Twenty six-year-old Naveed Tramboo from strife-torn Kashmir since his childhood had always wanted to challenge the perception that the youth from his state did not have the power to change the system.
On Friday, Tramboo took a step towards realizing his dream when he cleared the civil services examination, courtesy coaching provided by a unique Jamia Millia Islamia centre.Incidentally, Tramboo was one of fourteen students from the residential coaching academy of Jamia’s Centre for Coaching and Career Planning, which provides free guidance to SC/ST, minority and women students, who cleared the civil services examinations this year.
The centre’s residential academy, in its third year, saw seven of its students getting selected last year too.
“Education is one thing but employability is something we need to work on. Hence, we made a presentation to University Grants Commission and got a grant for the residential academy two years ago. Since then we have even changed our teaching style as well and tasted success with a number of students getting selected increasing every year,” said director Anisur Rehman.The centre’s most successful candidate this year, in terms of rank, has been 23-year old Tejaswini Gautam who achieved a rank of 163. Gautam, a political science honours graduate from Lady Shriram College who is currently pursuing law, always wanted to be a police officer. “Since I was a child, I was fascinated with the police uniform. When I grew up and became aware of issues, I realized that there was scanty representation of women in the police force,” said Gautam.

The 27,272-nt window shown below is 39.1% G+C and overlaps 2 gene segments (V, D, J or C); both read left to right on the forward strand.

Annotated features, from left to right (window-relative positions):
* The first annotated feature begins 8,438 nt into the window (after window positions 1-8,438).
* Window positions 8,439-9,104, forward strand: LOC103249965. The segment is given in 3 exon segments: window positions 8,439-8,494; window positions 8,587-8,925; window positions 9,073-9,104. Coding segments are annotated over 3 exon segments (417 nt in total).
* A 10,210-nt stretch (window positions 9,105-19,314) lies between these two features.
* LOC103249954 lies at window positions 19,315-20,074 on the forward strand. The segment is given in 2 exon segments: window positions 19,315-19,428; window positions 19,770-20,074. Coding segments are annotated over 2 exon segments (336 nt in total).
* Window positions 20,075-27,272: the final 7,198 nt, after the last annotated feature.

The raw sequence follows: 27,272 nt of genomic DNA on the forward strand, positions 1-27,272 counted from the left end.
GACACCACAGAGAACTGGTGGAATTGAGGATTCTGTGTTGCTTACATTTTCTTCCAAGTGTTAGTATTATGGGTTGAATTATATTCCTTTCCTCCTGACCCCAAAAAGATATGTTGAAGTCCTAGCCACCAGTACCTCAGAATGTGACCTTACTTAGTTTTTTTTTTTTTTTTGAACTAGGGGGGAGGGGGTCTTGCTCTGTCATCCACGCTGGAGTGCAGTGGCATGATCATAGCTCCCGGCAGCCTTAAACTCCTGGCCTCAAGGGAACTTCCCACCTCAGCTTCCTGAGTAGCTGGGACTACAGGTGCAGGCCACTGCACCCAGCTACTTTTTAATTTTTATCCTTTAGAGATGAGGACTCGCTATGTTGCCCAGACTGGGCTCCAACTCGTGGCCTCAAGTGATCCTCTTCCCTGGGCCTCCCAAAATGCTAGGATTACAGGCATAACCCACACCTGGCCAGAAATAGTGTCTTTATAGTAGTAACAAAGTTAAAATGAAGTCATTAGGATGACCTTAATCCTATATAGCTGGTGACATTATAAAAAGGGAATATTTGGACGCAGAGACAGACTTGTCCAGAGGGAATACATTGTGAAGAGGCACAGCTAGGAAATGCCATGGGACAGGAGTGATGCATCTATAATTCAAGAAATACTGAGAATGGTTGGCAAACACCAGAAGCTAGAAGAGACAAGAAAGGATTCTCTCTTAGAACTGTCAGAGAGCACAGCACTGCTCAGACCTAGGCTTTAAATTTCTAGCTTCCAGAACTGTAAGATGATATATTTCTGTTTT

Although services have not been allocated yet, Gautam is fairly positive that she will be put into her first choice IPS based on her good rank. “Especially in the current scenario when security of women is such an issue, I hope to make a definite change through my role in the police force,” said Gautam.
With inputs from PTI